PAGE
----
The British pound lost further ground versus the U.S. dollar and euro overnight into Thursday, as the coronavirus pandemic sends the currency reeling to its lowest levels in more than three decades against the greenback.
The pound was last down 0.9%, changing hands just above $1.15.
Sterling had edged to a low of $1.1450 in New York trading on Wednesday and has plummeted more than 12% against the strengthening dollar over eight brutal days of trading.
It has not been this weak since 1985, when the Plaza Accord was signed by the world's richest nations to weaken the dollar and drag the U.S. economy out of recession.
Against the euro on Thursday, the pound touched a fresh 11-year low of 95 pence per euro, before later recovering some ground. It was last down 0.2% against the single currency.
Expected volatility gauges for sterling against the dollar leapt to their highest level since before the 2016 Brexit vote on Thursday as jitters remained.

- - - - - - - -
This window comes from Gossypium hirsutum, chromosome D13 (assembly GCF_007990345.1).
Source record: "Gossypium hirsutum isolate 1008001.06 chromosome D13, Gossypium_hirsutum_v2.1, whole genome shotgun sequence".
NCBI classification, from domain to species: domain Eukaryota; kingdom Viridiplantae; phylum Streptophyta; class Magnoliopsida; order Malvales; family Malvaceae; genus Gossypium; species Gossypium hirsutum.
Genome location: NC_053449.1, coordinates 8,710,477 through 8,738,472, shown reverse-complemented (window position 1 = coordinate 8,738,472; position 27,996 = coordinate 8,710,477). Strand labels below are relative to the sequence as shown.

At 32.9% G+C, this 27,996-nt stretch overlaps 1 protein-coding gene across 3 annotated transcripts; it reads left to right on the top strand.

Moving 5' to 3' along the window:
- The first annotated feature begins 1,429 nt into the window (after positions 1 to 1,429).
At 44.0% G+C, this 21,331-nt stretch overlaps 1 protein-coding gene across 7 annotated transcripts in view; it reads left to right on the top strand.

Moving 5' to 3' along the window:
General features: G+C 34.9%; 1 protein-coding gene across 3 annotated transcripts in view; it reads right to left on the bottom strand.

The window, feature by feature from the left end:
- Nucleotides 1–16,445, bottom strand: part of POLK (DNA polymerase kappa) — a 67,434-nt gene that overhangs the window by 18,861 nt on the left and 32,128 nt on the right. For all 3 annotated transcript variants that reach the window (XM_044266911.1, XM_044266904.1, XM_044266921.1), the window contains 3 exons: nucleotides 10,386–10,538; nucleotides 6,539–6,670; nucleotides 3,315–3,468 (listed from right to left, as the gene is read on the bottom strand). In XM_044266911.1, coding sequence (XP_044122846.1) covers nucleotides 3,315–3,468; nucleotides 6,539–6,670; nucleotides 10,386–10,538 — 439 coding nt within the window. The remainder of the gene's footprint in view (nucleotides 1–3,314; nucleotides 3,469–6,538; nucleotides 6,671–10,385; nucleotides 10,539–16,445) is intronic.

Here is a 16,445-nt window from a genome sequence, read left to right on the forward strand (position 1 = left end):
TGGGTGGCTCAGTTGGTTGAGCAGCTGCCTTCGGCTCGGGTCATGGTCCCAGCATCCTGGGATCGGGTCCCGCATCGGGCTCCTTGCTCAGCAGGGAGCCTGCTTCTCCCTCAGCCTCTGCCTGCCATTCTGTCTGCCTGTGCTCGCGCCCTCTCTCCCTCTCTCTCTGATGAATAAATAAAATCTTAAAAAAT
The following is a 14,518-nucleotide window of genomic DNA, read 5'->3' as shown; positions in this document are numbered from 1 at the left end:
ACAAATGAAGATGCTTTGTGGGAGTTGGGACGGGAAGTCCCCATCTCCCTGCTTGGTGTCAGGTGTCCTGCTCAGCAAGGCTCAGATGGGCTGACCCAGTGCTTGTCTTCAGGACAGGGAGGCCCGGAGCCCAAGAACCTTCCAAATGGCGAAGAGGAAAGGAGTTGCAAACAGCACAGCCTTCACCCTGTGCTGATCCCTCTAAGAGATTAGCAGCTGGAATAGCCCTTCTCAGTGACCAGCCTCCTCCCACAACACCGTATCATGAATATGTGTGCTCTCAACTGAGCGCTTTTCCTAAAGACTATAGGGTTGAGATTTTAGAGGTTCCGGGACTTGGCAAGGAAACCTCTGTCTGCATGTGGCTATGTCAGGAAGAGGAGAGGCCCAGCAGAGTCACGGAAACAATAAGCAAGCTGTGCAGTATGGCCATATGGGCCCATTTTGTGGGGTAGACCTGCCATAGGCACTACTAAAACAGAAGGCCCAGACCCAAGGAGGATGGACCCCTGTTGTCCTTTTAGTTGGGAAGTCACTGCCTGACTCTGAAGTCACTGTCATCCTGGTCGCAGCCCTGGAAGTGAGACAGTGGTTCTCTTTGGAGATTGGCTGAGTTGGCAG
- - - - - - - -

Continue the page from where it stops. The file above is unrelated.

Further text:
Markets have been roiled by growing fears over the impact of the coronavirus pandemic.
Britain tightened restrictions further on Thursday by ordering schools to shut down after another rise in coronavirus cases.
Sterling has been one of several currencies to tank as investors rush to put their money in U.S. dollars, the world's most liquid currency and seen as a safe haven in times of crisis.
Morten Lund, senior FX strategist at Nordea, said he believed the pound had further to fall and could hit $1.10 as well as parity against the euro.
Concerns over Britain's current account deficit and uncertainty over the country's trading relations after Brexit have exacerbated the pound's declines, he said.
"I've been very negative on sterling throughout all this and I don't think this general market sell-off is over.
"There are not many out there that want sterling as a reserve currency, and at the moment everyone wants to be long safe assets including dollars."
Several dollar auctions have been held by central banks around the world including the Bank of England this week as part of coordinated action to try to ease strains in money markets.
The Bank of England's new governor Andrew Bailey said on Wednesday it was open to more emergency measures.
Analysts at ING said the sharp falls in sterling meant it was behaving more like an emerging market currency, adding that it was among several currencies squashed by the "armour-plated steamroller" of the U.S. dollar. (Reuters)